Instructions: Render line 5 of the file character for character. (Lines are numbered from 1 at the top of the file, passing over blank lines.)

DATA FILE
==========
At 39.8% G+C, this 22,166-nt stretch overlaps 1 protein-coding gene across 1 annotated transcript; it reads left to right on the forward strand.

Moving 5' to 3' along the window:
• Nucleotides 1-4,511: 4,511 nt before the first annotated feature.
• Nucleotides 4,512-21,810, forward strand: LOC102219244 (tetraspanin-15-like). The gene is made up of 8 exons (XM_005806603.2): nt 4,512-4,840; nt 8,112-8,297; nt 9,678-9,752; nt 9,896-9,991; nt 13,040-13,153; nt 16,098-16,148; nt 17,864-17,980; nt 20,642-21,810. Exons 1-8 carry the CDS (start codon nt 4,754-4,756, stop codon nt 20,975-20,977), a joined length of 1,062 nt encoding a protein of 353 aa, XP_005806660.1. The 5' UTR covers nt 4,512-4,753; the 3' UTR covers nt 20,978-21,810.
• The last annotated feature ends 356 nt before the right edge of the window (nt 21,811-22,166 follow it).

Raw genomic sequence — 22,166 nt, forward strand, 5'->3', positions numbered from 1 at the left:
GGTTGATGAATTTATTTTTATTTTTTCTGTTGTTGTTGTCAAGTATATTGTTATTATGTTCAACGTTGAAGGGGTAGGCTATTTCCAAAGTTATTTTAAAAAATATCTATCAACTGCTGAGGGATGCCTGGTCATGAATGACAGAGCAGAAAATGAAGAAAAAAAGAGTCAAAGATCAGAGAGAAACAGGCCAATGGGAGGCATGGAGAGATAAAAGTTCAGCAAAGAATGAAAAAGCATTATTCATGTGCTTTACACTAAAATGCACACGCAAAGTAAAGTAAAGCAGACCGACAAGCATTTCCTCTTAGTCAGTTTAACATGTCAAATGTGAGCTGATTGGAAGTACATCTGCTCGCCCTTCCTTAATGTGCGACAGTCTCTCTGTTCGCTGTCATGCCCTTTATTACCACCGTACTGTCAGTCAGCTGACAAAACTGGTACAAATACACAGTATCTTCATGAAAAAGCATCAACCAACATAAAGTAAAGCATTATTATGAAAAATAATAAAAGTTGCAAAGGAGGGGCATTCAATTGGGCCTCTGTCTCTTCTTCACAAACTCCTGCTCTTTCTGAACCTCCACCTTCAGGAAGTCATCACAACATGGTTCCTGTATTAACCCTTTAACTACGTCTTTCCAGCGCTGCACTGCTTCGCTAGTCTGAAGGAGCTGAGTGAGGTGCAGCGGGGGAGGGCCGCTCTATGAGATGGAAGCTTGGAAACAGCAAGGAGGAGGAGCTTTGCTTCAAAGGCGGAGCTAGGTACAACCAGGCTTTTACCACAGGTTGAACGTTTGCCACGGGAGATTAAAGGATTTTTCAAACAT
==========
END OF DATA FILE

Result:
• The last annotated feature ends 356 nt before the right edge of the window (nt 21,811-22,166 follow it).